‘Leaving Neverland,’ ‘Surviving R. Kelly’ Composers on How They Scored Sexual Abuse Docs

Variety | 3/19/2019 | Jon Burlingame
Click For Photo: https://pmcvariety.files.wordpress.com/2019/03/michael-jackson-r-kelly.jpg?w=700&h=393&crop=1

How do you put music to child sexual abuse — especially if the accused predators are musical icons?

That’s the challenge composers Chad Hobson and Nathan Matthew David faced as they scored HBO’s “Leaving Neverland” and Lifetime’s “Surviving R. Kelly,” respectively. The documentaries are built around interviews with the alleged victims of Michael Jackson (two men, Wade Robson and James Safechuck, who claim Jackson abused them as children) and Kelly (more than a dozen women who contend that Kelly seduced them while still teenagers).

Hobson - Los - David - Approaches - Interviews

London-based Hobson and Los Angeles-based David took very different approaches, yet in interviews with Variety stressed that they took pains to avoid sensationalizing or overly dramatizing the stories. “Neverland” featured acoustic musicians while “Kelly” was a studio production using synths and samples.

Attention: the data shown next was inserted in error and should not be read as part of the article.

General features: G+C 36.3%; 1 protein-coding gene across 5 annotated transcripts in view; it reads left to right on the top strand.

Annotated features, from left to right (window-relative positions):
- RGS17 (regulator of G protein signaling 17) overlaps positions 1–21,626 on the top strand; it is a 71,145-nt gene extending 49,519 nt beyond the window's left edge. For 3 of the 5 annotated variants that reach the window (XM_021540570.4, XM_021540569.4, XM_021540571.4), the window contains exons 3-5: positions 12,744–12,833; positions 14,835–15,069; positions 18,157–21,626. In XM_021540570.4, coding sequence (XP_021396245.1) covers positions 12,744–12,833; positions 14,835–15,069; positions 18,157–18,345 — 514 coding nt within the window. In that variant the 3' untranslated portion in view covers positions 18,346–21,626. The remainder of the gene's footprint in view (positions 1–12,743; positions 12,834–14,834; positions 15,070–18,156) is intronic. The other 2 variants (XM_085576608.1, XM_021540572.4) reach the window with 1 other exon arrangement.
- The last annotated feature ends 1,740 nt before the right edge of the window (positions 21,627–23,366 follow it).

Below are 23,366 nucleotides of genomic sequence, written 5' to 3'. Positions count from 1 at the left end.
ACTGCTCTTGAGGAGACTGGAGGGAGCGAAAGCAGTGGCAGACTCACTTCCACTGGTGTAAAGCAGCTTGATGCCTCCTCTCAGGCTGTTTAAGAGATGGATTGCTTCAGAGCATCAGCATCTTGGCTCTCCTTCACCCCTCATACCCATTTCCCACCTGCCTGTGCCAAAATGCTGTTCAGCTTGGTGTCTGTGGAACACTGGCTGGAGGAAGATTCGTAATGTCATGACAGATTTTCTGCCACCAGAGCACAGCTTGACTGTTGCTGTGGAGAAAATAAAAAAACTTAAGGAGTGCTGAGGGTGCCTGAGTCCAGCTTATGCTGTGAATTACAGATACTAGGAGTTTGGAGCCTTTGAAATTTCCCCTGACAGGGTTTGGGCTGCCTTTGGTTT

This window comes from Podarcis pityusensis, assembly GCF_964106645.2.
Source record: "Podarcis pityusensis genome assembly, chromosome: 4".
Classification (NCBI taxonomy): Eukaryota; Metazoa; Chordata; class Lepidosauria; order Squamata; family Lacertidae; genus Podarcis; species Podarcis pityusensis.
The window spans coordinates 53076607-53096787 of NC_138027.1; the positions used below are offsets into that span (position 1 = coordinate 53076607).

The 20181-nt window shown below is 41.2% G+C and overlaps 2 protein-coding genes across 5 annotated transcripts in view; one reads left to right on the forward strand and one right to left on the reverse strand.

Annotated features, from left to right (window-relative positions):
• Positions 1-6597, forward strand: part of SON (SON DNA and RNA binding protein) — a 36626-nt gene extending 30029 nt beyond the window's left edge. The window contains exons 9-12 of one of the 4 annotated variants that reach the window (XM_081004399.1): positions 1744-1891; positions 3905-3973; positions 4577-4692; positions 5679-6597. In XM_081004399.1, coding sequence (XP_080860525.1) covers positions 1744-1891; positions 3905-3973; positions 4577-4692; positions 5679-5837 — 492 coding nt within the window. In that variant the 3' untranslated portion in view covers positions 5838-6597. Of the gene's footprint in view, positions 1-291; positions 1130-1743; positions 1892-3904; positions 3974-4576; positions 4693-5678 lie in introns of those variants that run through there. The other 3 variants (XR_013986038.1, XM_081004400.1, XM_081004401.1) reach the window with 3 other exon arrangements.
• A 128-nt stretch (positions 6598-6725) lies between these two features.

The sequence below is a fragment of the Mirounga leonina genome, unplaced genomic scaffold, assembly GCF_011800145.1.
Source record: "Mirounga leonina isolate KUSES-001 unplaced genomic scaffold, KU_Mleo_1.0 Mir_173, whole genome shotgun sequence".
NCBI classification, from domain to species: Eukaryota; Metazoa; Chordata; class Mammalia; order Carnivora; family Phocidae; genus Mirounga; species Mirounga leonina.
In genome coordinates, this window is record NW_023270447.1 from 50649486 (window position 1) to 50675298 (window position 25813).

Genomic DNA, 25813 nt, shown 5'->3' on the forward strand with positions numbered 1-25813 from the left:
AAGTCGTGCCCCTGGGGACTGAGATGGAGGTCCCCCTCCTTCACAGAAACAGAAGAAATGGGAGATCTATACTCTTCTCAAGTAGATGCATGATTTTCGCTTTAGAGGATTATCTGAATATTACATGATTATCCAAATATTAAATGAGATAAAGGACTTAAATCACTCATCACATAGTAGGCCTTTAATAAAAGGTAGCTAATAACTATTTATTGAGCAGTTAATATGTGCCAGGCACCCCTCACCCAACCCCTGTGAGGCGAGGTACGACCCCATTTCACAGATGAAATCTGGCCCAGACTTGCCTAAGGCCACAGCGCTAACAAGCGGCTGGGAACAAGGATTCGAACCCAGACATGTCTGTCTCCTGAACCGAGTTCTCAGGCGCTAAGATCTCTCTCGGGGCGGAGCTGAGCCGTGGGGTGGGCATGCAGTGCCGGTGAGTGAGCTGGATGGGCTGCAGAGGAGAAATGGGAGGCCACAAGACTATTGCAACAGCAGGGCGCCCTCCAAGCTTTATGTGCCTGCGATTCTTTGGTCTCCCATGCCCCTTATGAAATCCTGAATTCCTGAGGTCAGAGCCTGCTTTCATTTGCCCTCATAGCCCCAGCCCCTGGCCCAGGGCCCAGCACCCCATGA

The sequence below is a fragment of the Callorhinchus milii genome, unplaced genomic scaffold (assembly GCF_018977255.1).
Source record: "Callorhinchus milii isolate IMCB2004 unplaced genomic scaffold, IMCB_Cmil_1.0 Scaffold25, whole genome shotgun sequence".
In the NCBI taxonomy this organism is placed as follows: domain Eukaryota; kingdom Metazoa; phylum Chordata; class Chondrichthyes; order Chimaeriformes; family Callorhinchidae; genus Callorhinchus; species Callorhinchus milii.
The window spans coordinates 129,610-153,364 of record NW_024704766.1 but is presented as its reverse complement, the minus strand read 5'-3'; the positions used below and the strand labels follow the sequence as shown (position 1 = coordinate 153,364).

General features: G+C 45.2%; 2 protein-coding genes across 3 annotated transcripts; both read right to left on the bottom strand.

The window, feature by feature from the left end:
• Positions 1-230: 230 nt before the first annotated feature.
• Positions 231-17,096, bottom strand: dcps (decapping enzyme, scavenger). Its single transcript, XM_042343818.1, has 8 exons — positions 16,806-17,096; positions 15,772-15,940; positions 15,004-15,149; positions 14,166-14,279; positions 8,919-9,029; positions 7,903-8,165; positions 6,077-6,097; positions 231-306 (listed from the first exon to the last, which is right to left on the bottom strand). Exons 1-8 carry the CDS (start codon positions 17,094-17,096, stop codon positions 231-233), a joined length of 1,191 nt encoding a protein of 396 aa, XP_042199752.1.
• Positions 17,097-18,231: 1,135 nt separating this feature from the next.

“The scoring approach to ‘Leaving Neverland’ was to imagine a walk through a beautiful and magical forest,” says Hobson. “But as you travel deeper into the forest it becomes darker, more distorted, the limbs of the trees becoming more twisted and sinister. … It needed to sound rich and filmic, fairy-tale like.”

Hobson - Soloists - Sessions - Schedule - Orchestrators

Hobson recorded full orchestra plus soloists over multiple sessions. “The schedule was extremely tight, so I used orchestrators in different time zones” to handle the detail work of preparing scores — more than two and a half hours of music, he estimates.

Complicating matters, emotionally speaking, was the unexpected death of Hobson’s father the Friday before he began work. “In many ways this score is about loss,” he says, “loss of innocence, loss of my father, loss of an icon.”

David - R - Kelly - Music - Months

David worked on the “R. Kelly” music for several months and, as it was a six-part series of one-hour shows (as opposed to the two-part, four-hour Jackson doc) that were in a constant state of flux with new footage being added, he wrote much of his music “away...
(Excerpt) Read more at: Variety
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